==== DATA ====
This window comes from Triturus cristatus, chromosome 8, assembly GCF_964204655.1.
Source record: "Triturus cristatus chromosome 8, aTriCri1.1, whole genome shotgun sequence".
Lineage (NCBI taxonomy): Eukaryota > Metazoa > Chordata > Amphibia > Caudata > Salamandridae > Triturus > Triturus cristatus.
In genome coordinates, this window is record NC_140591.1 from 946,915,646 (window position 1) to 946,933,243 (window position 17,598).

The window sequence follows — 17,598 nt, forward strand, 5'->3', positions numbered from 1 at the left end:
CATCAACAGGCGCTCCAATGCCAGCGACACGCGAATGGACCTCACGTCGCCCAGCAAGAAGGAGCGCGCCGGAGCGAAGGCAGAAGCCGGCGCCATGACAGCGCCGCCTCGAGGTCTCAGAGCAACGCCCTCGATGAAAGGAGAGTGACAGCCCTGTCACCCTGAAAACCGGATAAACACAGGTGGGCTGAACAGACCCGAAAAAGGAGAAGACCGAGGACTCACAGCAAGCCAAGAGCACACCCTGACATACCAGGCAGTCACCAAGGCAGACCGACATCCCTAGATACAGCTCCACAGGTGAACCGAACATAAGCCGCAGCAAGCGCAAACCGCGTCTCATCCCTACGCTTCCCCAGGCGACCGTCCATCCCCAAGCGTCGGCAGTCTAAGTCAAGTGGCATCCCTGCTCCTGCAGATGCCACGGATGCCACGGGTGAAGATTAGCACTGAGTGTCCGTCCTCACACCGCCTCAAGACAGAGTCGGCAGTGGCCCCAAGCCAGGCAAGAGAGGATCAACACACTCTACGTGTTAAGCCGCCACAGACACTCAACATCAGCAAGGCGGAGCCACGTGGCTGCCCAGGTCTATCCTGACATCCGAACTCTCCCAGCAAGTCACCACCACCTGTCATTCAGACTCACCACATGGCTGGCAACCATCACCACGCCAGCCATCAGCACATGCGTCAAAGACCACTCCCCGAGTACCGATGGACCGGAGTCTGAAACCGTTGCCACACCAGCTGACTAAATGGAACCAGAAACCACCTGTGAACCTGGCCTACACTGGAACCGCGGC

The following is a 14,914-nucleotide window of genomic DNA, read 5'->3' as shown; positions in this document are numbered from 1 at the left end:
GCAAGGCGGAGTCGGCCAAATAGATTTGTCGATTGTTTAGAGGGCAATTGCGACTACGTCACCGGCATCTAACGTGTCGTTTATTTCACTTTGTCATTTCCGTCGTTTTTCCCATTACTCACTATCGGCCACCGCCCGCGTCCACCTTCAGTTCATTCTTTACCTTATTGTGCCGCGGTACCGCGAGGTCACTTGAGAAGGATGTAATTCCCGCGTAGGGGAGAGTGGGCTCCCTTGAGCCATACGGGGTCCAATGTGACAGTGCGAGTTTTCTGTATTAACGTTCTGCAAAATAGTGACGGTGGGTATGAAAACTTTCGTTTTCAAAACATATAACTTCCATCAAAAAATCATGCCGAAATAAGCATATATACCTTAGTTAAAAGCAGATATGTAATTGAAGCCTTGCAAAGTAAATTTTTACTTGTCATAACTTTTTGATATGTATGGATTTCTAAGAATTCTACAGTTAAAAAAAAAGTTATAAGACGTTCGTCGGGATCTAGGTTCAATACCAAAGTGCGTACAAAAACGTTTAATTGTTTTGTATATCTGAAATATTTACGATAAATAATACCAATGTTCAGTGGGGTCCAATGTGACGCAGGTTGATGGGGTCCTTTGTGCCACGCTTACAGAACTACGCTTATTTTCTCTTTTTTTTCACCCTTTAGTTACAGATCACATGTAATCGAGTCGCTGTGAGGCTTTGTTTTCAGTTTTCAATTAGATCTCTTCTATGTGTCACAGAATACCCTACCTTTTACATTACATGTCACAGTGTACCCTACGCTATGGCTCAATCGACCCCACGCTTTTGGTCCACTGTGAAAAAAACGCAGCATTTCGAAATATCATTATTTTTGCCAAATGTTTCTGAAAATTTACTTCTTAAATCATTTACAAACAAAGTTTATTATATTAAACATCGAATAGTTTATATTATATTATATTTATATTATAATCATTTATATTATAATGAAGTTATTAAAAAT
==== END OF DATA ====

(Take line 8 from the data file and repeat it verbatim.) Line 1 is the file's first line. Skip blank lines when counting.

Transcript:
GCAAGGCGGAGTCGGCCAAATAGATTTGTCGATTGTTTAGAGGGCAATTGCGACTACGTCACCGGCATCTAACGTGTCGTTTATTTCACTTTGTCATTTCCGTCGTTTTTCCCATTACTCACTATCGGCCACCGCCCGCGTCCACCTTCAGTTCATTCTTTACCTTATTGTGCCGCGGTACCGCGAGGTCACTTGAGAAGGATGTAATTCCCGCGTAGGGGAGAGTGGGCTCCCTTGAGCCATACGGGGTCCAATGTGACAGTGCGAGTTTTCTGTATTAACGTTCTGCAAAATAGTGACGGTGGGTATGAAAACTTTCGTTTTCAAAACATATAACTTCCATCAAAAAATCATGCCGAAATAAGCATATATACCTTAGTTAAAAGCAGATATGTAATTGAAGCCTTGCAAAGTAAATTTTTACTTGTCATAACTTTTTGATATGTATGGATTTCTAAGAATTCTACAGTTAAAAAAAAAGTTATAAGACGTTCGTCGGGATCTAGGTTCAATACCAAAGTGCGTACAAAAACGTTTAATTGTTTTGTATATCTGAAATATTTACGATAAATAATACCAATGTTCAGTGGGGTCCAATGTGACGCAGGTTGATGGGGTCCTTTGTGCCACGCTTACAGAACTACGCTTATTTTCTCTTTTTTTTCACCCTTTAGTTACAGATCACATGTAATCGAGTCGCTGTGAGGCTTTGTTTTCAGTTTTCAATTAGATCTCTTCTATGTGTCACAGAATACCCTACCTTTTACATTACATGTCACAGTGTACCCTACGCTATGGCTCAATCGACCCCACGCTTTTGGTCCACTGTGAAAAAAACGCAGCATTTCGAAATATCATTATTTTTGCCAAATGTTTCTGAAAATTTACTTCTTAAATCATTTACAAACAAAGTTTATTATATTAAACATCGAATAGTTTATATTATATTATATTTATATTATAATCATTTATATTATAATGAAGTTATTAAAAAT